Entrepreneurship should be liberating and empowering.
And that's what Andrew did with acquire.com,
having founded that business.
And he's been doing this for me and the founder community.
So thank you so much for that, Andrew,
and the fine folks at acquire.com.
But let's raise a toast and reflect a little
on the Bootswap founder today.
So this week I celebrated the podcast reaching 250 episodes
with my most recent interview with Amanda Gertz,
which was wonderful.
And just last week, the podcast hit 250,000 overall downloads.
And these are numbers that I never expected to reach.
And yet here I am, still enjoying creating new episodes
and interviewing people every single week.
Today, I want to reflect on the podcast's history
and its importance in building my media business.
My newsletter and my podcast and my blog,
they're pretty much three different aspects of the same goal.
Everything I do involves writing.
And writing is kind of where it started for me.
And it wasn't a conscious choice against podcasting
or making videos.
And for writing, it was just the only thing
that I could think of doing after selling my SaaS business.
I was a developer, right?
So writing things, typing, was the thing I was already doing.
And I thought writing would be the next logical step.
So I drafted a few articles.
I started the blog, the Bootstrap Founder.
And I shared my stories with the fledgling Twitter audience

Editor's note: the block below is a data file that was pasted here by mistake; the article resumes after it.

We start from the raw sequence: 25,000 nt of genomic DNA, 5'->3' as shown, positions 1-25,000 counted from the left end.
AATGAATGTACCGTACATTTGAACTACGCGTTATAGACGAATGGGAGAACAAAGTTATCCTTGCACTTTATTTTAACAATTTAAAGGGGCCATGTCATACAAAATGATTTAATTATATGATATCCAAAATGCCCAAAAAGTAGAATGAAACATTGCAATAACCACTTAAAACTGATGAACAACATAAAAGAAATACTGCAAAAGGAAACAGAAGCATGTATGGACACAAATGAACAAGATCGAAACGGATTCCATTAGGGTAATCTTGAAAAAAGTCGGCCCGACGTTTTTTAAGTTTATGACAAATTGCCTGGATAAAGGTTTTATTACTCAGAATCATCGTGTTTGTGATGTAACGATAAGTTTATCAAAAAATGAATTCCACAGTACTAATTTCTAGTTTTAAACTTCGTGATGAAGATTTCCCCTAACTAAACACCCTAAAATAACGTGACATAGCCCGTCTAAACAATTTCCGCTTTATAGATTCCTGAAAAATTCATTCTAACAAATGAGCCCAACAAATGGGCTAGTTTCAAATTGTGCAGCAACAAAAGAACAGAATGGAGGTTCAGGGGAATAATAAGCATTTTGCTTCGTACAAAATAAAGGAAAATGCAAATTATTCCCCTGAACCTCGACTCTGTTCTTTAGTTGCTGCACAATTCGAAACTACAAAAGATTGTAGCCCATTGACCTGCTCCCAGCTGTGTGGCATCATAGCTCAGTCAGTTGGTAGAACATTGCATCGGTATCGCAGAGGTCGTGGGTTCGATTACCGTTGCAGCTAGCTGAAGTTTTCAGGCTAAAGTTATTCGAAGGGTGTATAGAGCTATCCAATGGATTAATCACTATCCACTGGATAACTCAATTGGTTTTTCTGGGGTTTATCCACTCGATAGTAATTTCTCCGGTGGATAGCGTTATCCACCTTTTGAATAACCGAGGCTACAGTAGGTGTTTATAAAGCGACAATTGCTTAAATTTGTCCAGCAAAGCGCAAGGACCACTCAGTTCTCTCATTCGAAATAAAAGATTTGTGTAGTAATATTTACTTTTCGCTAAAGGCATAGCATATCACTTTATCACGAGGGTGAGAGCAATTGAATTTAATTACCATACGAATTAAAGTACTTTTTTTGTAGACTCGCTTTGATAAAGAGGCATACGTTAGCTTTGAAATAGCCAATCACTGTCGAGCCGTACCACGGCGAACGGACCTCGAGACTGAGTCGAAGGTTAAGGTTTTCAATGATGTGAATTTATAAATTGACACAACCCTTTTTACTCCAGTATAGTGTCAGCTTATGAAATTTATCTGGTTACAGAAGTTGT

that I was starting to build.
I had 400 people that were already
following me at that time.
It was not much going on there.
But over the past 2 and 1/2 years,
that content creation effort has taken various forms,
like making YouTube videos and recording podcast episodes
and writing this weekly newsletter.
And since I am a naturally lazy person,
I felt the need to establish a highly effective process,
to just be able to keep doing these things for more
than just a few weeks and get bored with them.
And after a few blog posts, I set up the newsletter.
That's the first step I took for accountability
so that I had this weekly deadline for the next article.
I needed to write one because somebody needed to read it.
At least they told me to give me the email address.
So I really put a little deadline
into every single week.
And that keeps me going.
It kept me going back then.
And now it's just, yeah, of course I'm going to write a thing.
Back then, I was like, should I write?
Should I not?
Having people wanting to read my stuff, that made it very easy.
And then when a reader told me that they were dyslexic
and had trouble reading, I started the podcast.
And eventually, I turned the camera on